“Ah, Temi. It’s Steven.”
They chatted for a few moments, polite chatter, regarding their classes, strictly superficial. She noticed his shoulders were tense during the entire conversation. And when she turned to walk away, one of his friends nearby let out a low whistle and he didn’t correct them.
Her friends applauded her once she rejoined them on the second floor, a slightly more respectable study space. “It was like talking to cardboard,” Temi said. “I don’t see what all the hype is about.”
“Just wait, you’ll see,” they assured her. “It’s only like talking to cardboard when he’s talking to you.”
Not like when he was talking to his son. His son had loose curls that his father would brush away when they occasionally flopped into his eyes. Temi tried to estimate how old the son must be, maybe 8 or 9 years old. She had lost count of how many years she had been measuring his growth against the wall in her head. There were aspects of him that belonged to his father even though they barely resembled each other. Like how he asked questions, and then asked another one before the first could be answered, like the initial rush from a garden hose.
In law school, Steven had raised his hand more than anyone else. He had heard somewhere that the loudest voice got the highest grades. He liked that the professors could find him anywhere in the room and had come to rely on him to start the class discussion and to stir up debates.
Shortly after Temi had made the decision to ignore Steven, she found that he was suddenly everywhere that she was. She ran into him at the grocery store with his beanie hat and matching Adidas tracksuit. He was more relaxed this time. He allowed himself to break into a familiar smile.
He asked her how she was doing, and she was prepared to give him a rote response. She still bristled at the way he had talked to her like she was a stranger in the library. And how when he passed her in the hallways, he looked at her like she was the one that did not belong and moreover did not know how to belong.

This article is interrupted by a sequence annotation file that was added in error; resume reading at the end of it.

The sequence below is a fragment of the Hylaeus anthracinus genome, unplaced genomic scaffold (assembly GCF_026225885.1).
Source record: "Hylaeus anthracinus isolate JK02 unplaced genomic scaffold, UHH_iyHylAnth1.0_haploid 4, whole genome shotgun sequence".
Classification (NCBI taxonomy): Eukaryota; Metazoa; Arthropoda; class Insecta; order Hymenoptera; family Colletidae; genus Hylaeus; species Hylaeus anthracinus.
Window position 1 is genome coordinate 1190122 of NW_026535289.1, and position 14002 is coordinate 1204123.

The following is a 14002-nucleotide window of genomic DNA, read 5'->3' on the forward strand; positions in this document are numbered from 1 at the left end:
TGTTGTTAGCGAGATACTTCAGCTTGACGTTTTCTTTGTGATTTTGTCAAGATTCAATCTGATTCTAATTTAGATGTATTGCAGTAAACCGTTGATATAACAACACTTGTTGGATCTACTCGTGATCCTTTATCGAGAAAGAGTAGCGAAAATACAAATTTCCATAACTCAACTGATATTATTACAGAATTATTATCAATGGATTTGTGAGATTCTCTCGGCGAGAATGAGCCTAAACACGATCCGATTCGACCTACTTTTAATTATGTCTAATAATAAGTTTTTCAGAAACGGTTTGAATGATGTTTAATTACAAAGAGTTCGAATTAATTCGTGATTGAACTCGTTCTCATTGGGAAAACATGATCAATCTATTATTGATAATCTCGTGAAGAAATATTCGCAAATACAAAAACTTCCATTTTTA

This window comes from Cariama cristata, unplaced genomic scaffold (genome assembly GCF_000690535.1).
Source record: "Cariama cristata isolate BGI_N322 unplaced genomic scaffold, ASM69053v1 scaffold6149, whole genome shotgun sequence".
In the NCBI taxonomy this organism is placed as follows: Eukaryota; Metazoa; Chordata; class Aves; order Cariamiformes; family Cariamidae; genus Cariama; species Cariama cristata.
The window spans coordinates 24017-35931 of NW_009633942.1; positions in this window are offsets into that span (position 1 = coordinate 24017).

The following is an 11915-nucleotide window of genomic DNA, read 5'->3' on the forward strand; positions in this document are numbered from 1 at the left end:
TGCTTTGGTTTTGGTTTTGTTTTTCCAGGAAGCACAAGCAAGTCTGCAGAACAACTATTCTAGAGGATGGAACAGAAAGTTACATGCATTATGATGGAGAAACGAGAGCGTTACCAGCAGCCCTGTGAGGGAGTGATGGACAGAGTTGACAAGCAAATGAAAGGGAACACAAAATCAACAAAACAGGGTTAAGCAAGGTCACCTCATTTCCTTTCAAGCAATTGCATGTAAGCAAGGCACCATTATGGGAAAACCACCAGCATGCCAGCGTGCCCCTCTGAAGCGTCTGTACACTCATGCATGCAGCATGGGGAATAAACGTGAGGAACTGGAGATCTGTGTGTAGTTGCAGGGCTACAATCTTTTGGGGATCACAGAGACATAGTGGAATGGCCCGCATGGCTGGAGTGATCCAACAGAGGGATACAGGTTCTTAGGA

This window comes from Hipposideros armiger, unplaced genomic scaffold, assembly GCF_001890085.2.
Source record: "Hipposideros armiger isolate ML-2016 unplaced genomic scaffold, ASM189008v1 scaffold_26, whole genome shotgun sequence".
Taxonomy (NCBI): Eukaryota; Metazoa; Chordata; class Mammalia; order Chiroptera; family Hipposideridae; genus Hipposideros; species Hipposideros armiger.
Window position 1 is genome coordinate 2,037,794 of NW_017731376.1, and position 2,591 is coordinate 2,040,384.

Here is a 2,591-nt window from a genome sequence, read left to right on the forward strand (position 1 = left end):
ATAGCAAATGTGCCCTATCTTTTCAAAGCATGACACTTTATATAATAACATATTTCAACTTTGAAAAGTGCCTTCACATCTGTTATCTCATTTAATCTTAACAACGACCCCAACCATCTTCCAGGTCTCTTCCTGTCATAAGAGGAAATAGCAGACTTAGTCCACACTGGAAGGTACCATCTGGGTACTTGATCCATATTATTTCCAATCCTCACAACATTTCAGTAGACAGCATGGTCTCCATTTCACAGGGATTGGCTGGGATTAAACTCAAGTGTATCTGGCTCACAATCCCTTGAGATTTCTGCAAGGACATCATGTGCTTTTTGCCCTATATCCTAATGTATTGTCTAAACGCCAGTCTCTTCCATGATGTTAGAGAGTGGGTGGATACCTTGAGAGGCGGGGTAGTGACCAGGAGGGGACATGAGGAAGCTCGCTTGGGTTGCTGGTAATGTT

“Some people just forget where they came from,” her close friend Atianna said. They had bonded over growing up with blue magic and hair picks, spinning blues tracks on the record player, and learning how to live in two different worlds without splitting in half.
Temi did not think this was a fair assessment. Steven had learned something that was intrinsic to being human, he had learned natural selection and applied it. To survive where others merely existed, he had yielded to evolutionary pressure.
The reason why Temi was in the grocery store in the first place was because she had been following news coverage of an unarmed police shooting and she craved the solace of cookie dough ice-cream with the fudge pieces. Standing next to him, she felt small in the extra-large hoodie she’d used to cover her undone hair, convinced she would make a quick and discreet jaunt to the store. “I’m not doing well,” she told him. “I’m sitting in my apartment reading about property law while my people are losing their sons and daughters.”
She felt him watching her and pulled the hoodie more snugly around her head. How interesting, even then, how concerned she was that if he saw too much of himself in her then he would be forced to look away.
Steven helped her select an ice-cream flavor and walked her all the way back to her apartment. He told her, “My son won’t live in this world. I’ll make a new one for him.” He had grown up in a middle-class family but had been surrounded by friends who had made poor choices out of the limited choices they had. As a small-town prodigy, he’d been told he was going to be the one to make it out. He didn’t want to let them down. He wrote articles for newspapers about racial justice and held rallies each month downtown. No one knew this about him, because it was a different Steven that walked up and down the streets with the speakerphone and boldfaced signs.